Not only was Portugal the catalyst for the international slave trade, but they were also responsible for shipping more innocent souls across the Atlantic than any other country on the planet; 42% of the entire slave trade overall or, 4,650,000 human lives.
The words that spilled across that display provided a script that rewrote my entire narrative on the birthplace of my ancestors and, more urgently, the state of my role as an ally. How could a people known for their passion, empathy and grit be responsible for starting one of the longest lasting and most egregious violations of humanity? And how could I have not known? How could I have allowed myself to be so ignorant?
Until that moment, the only culpability I thought I had with respect to racism was the privilege I was born with as a white male. I took pride in being progressive, open and inclusive. I wasn't like the obvious “racists” that still existed in our society. Or at least that's what my ego allowed me to believe.
In that moment, every element of self respect was washed away in a downpour of emotion, rage and tears. I let myself down, I let my fellow humans down and … the most painful realization of all, I let my partner down. I was not an ally, I was an enabler… no, actually an accomplice. I felt that this beautiful black woman standing in front of me, who lifts me up every single day of my life, was in a relationship with a fraud. Open and inclusive was actually closed minded and naive. This one learning removed a hardened shell that covered layers of rationalizations that took years to build up and one single day to tear down.
Once I shaved away all of the layers and uncovered the core, the truth was apparent... By submitting to my own rhetoric, I stripped away my objectivity and failed to see what was truly around me all along: systemic racism, oppression and white supremacy were still alive and well. And not just in the overt, undeniable ways that we are exposed to in the media, but in more widespread, sometimes subtle and deeply institutionalized ways. From that day forward, I committed to myself and to my partner to do the work. To research, test, learn, educate and ultimately act as a better ally.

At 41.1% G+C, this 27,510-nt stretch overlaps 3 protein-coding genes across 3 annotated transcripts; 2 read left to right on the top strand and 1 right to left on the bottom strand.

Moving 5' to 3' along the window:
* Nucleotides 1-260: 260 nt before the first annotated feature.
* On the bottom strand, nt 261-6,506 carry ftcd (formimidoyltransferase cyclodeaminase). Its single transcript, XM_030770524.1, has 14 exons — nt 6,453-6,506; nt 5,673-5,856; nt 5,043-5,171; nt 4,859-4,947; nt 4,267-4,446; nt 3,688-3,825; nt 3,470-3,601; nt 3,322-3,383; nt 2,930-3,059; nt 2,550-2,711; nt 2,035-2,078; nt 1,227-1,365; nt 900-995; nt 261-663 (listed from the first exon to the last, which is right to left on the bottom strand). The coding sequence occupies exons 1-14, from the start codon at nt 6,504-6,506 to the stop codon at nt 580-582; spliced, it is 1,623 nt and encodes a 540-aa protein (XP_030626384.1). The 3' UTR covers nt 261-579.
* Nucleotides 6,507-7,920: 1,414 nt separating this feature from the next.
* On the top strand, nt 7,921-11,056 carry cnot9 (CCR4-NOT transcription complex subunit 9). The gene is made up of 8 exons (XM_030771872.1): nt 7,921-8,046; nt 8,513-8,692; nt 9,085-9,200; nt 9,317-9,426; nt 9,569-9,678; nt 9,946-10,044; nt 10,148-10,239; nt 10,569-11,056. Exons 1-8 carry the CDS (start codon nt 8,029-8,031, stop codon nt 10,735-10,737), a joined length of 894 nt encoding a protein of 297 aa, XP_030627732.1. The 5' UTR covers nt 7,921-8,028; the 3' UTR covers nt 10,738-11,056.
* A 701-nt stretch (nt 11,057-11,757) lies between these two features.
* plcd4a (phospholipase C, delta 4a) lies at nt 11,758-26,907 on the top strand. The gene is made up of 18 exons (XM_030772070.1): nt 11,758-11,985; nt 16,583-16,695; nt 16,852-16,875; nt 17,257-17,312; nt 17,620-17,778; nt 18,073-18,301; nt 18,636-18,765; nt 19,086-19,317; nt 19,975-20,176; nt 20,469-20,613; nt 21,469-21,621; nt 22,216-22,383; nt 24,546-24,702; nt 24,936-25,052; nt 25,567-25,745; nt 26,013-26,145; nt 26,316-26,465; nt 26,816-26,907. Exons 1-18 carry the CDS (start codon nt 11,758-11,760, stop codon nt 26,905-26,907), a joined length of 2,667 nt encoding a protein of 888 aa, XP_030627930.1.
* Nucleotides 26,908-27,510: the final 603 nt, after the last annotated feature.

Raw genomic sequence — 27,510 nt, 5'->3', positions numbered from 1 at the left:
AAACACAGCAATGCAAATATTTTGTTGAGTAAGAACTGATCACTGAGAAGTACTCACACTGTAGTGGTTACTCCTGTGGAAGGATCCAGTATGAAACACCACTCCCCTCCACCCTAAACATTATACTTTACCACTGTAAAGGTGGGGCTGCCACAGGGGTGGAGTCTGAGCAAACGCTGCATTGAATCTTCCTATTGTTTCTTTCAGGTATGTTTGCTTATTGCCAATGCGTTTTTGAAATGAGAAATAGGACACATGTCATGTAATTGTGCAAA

Observing what has happened over the past few months leaves me both despondent and simultaneously hopeful. Covid-19 highlighted once again, how our culture has consistently setup a breeding ground for BIPOC communities to fail. As a simple case in point, consider that, of the 13,000+ confirmed Covid cases in Boston, 38% were Black residents. On its own, that data may not seem shocking until you realize that only 22% of the population is Black compared to 44% being white (representing only 25% of the total Covid cases). While a virus can obviously apply no conscious bias to the host that it infects, it can and will capitalize on the conditions within which that host resides. Conditions that the collective behaviors of our society have enabled for far too long. Conditions that allow a man to be killed, in public, by those who are sworn to protect us…